Hypertext Webster Gateway: "charge"

From Webster's Revised Unabridged Dictionary (1913) (web1913)

Charge \Charge\, n. [F. charge, fr. charger to load. See
{Charge}, v. t., and cf. {Cargo}, {Caricature}.]
1. A load or burder laid upon a person or thing.

2. A person or thing commited or intrusted to the care,
custody, or management of another; a trust.

Note: The people of a parish or church are called the charge
of the clergyman who is set over them.

3. Custody or care of any person, thing, or place; office;
responsibility; oversight; obigation; duty.

'Tis a great charge to come under one body's hand.

4. Heed; care; anxiety; trouble. [Obs.] --Chaucer.

5. Harm. [Obs.] --Chaucer.

6. An order; a mandate or command; an injunction.

The king gave cherge concerning Absalom. --2. Sam.
xviii. 5.

7. An address (esp. an earnest or impressive address)
containing instruction or exhortation; as, the charge of a
judge to a jury; the charge of a bishop to his clergy.

8. An accusation of a wrong of offense; allegation;
indictment; specification of something alleged.

The charge of confounding very different classes of
phenomena. --Whewell.

9. Whatever constitutes a burden on property, as rents,
taxes, lines, etc.; costs; expense incurred; -- usually in
the plural.

10. The price demanded for a thing or service.

11. An entry or a account of that which is due from one party
to another; that which is debited in a business
transaction; as, a charge in an account book.

12. That quantity, as of ammunition, electricity, ore, fuel,
etc., which any apparatus, as a gun, battery, furnace,
machine, etc., is intended to receive and fitted to hold,
or which is actually in it at one time

13. The act of rushing upon, or towards, an enemy; a sudden
onset or attack, as of troops, esp. cavalry; hence, the
signal for attack; as, to sound the charge.

Never, in any other war afore, gave the Romans a
hotter charge upon the enemies. --Holland.

The charge of the light brigade. --Tennyson.

14. A position (of a weapon) fitted for attack; as, to bring
a weapon to the charge.

15. (Far.) A soft of plaster or ointment.

16. (Her.) A bearing. See {Bearing}, n., 8.

17. [Cf. {Charre}.] Thirty-six pigs of lead, each pig
weighing about seventy pounds; -- called also {charre}.

18. Weight; import; value.

Many suchlike ``as's'' of great charge. --Shak.

{Back charge}. See under {Back}, a.

{Bursting charge}.
(a (Mil.) The charge which bursts a shell, etc.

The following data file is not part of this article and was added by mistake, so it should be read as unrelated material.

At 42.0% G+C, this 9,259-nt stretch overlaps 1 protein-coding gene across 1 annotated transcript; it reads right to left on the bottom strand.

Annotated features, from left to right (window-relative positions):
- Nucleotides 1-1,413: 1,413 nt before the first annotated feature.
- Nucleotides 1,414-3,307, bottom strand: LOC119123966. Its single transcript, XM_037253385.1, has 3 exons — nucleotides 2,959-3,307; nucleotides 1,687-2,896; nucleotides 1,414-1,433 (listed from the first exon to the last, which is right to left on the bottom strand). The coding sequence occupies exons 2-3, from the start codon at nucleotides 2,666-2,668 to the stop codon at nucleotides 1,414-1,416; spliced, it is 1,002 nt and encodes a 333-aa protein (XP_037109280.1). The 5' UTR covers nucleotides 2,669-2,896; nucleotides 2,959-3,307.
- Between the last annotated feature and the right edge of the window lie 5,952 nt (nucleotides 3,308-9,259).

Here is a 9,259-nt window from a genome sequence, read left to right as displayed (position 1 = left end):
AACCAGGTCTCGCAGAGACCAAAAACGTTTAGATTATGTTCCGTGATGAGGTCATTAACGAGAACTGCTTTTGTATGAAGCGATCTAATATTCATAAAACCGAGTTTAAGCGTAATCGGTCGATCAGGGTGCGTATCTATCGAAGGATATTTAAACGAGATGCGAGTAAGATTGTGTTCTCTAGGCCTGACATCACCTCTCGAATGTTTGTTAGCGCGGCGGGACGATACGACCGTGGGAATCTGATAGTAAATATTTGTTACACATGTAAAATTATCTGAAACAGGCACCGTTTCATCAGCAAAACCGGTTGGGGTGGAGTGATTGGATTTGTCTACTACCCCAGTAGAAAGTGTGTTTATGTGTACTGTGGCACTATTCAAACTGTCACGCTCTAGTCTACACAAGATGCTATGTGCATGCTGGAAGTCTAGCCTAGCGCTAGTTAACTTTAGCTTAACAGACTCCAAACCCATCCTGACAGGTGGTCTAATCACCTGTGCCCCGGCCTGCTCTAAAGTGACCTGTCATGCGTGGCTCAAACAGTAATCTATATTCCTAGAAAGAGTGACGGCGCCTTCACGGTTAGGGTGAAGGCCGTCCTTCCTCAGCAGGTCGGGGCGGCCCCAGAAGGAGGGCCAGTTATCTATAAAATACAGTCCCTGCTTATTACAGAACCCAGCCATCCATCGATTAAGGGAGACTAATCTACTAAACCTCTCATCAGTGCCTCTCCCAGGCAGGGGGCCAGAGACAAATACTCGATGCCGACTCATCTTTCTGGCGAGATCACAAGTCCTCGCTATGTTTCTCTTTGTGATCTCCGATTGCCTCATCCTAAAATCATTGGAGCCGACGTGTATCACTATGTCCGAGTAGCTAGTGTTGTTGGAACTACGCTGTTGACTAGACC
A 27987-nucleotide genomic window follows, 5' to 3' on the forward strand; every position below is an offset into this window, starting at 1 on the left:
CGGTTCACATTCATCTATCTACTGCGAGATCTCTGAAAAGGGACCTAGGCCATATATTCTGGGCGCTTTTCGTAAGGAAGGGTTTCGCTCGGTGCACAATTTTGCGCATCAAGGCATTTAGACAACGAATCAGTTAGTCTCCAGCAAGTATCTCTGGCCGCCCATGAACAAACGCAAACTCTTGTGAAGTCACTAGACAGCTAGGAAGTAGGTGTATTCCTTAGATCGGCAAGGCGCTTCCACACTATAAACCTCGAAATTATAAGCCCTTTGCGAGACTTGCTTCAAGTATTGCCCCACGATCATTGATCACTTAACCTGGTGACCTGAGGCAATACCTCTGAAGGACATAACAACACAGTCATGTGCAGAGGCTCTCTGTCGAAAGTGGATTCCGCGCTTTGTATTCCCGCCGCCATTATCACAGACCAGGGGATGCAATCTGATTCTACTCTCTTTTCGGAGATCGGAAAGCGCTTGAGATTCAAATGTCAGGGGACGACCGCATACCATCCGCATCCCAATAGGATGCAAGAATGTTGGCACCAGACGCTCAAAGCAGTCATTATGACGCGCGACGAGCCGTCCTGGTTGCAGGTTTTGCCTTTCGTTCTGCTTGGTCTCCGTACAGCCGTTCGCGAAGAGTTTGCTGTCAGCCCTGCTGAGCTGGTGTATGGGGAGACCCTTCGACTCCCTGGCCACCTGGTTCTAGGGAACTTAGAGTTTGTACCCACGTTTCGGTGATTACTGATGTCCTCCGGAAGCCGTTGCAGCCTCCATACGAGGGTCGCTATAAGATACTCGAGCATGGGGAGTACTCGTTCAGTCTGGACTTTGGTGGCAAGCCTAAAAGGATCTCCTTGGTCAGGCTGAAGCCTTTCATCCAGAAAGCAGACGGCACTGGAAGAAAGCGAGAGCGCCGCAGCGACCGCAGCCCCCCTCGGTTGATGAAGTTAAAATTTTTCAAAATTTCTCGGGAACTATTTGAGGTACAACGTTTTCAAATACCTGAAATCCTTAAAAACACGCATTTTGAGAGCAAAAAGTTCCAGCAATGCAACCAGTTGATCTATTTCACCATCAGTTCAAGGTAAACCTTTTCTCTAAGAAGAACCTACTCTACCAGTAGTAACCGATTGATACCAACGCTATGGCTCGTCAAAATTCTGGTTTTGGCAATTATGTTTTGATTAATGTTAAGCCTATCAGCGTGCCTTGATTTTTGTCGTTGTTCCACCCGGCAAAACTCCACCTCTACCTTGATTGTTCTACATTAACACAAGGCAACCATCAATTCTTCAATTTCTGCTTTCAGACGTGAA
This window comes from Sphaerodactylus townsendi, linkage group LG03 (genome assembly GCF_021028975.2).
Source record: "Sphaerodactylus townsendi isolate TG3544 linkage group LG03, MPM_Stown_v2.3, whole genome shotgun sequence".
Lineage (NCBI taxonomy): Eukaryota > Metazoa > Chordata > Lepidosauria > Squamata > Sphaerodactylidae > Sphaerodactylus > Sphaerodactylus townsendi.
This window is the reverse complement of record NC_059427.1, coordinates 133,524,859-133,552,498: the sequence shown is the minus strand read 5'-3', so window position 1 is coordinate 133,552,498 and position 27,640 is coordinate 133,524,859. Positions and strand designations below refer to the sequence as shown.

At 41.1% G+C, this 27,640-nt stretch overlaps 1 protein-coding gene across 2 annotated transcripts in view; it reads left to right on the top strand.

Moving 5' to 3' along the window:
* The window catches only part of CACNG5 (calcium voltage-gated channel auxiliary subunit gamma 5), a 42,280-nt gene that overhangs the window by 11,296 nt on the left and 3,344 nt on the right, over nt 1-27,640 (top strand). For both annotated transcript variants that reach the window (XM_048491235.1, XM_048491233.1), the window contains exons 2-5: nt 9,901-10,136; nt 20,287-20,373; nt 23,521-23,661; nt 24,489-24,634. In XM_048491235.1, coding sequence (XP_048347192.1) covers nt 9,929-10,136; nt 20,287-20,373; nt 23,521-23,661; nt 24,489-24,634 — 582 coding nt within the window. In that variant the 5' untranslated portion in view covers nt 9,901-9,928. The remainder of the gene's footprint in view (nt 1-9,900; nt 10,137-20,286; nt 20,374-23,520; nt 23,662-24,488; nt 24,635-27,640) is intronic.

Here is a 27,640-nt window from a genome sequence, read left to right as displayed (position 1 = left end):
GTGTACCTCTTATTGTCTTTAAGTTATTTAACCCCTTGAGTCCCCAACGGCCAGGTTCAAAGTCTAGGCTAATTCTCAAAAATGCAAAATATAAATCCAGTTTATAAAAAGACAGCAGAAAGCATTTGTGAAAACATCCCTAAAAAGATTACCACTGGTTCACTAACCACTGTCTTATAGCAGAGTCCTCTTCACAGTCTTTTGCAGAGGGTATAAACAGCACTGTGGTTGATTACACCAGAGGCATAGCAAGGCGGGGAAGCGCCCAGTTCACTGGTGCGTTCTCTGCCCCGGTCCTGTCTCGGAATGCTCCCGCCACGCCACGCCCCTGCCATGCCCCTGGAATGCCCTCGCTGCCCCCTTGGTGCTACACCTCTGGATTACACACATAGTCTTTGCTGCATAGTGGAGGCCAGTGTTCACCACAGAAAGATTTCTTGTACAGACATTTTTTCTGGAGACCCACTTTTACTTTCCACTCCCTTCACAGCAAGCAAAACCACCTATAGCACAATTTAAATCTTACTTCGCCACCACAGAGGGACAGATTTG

(b (Mining) A small quantity of fine powder to secure
the ignition of a charge of coarse powder in

{Charge and discharge} (Equity Practice), the old mode or
form of taking an account before a master in chancery.

{Charge sheet}, the paper on which are entered at a police
station all arrests and accusations.

{To sound the charge}, to give the signal for an attack.

Syn: Care; custody; trust; management; office; expense; cost;
price; assault; attack; onset; injunction; command;
order; mandate; instruction; accusation; indictment.

From Webster's Revised Unabridged Dictionary (1913) (web1913)

Charge \Charge\, v. t. [imp. & p. p. {Charged}; p. pr. & vb. n.
{Charging}.] [OF. chargier, F. charger, fr. LL. carricare,
fr. L. carrus wagon. Cf. {Cargo}, {Caricature}, {Cark}, and
see {Car}.]
1. To lay on or impose, as a load, tax, or burden; to load;
to fill.

A carte that charged was with hay. --Chaucer.

The charging of children's memories with rules.

2. To lay on or impose, as a task, duty, or trust; to
command, instruct, or exhort with authority; to enjoin; to
urge earnestly; as, to charge a jury; to charge the clergy
of a diocese; to charge an agent.

Moses . . . charged you to love the Lord your God.
--Josh. xxii.

Cromwell, I charge thee, fling away ambition.

3. To lay on, impose, or make subject to or liable for.

When land shall be charged by any lien. --Kent.

4. To fix or demand as a price; as, he charges two dollars a
barrel for apples.

5. To place something to the account of as a debt; to debit,
as, to charge one with goods. Also, to enter upon the
debit side of an account; as, to charge a sum to one.

6. To impute or ascribe; to lay to one's charge.

No more accuse thy pen, but charge the crime On
native sloth and negligence of time. --Dryden.

7. To accuse; to make a charge or assertion against (a person
or thing); to lay the responsibility (for something said
or done) at the door of.

If he did that wrong you charge him with.

8. To place within or upon any firearm, piece of apparatus or
machinery, the quantity it is intended and fitted to hold
or bear; to load; to fill; as, to charge a gun; to charge
an electrical machine, etc.

Their battering cannon charged to the mouths.

9. To ornament with or cause to bear; as, to charge an
architectural member with a molding.

10. (Her.) To assume as a bearing; as, he charges three roses
or; to add to or represent on; as, he charges his shield
with three roses or.

11. To call to account; to challenge. [Obs.]

To charge me to an answer. --Shak.

12. To bear down upon; to rush upon; to attack.

Charged our main battle's front. --Shak.

Syn: To intrust; command; exhort; instruct; accuse; impeach;
arraign. See {Accuse}.

From Webster's Revised Unabridged Dictionary (1913) (web1913)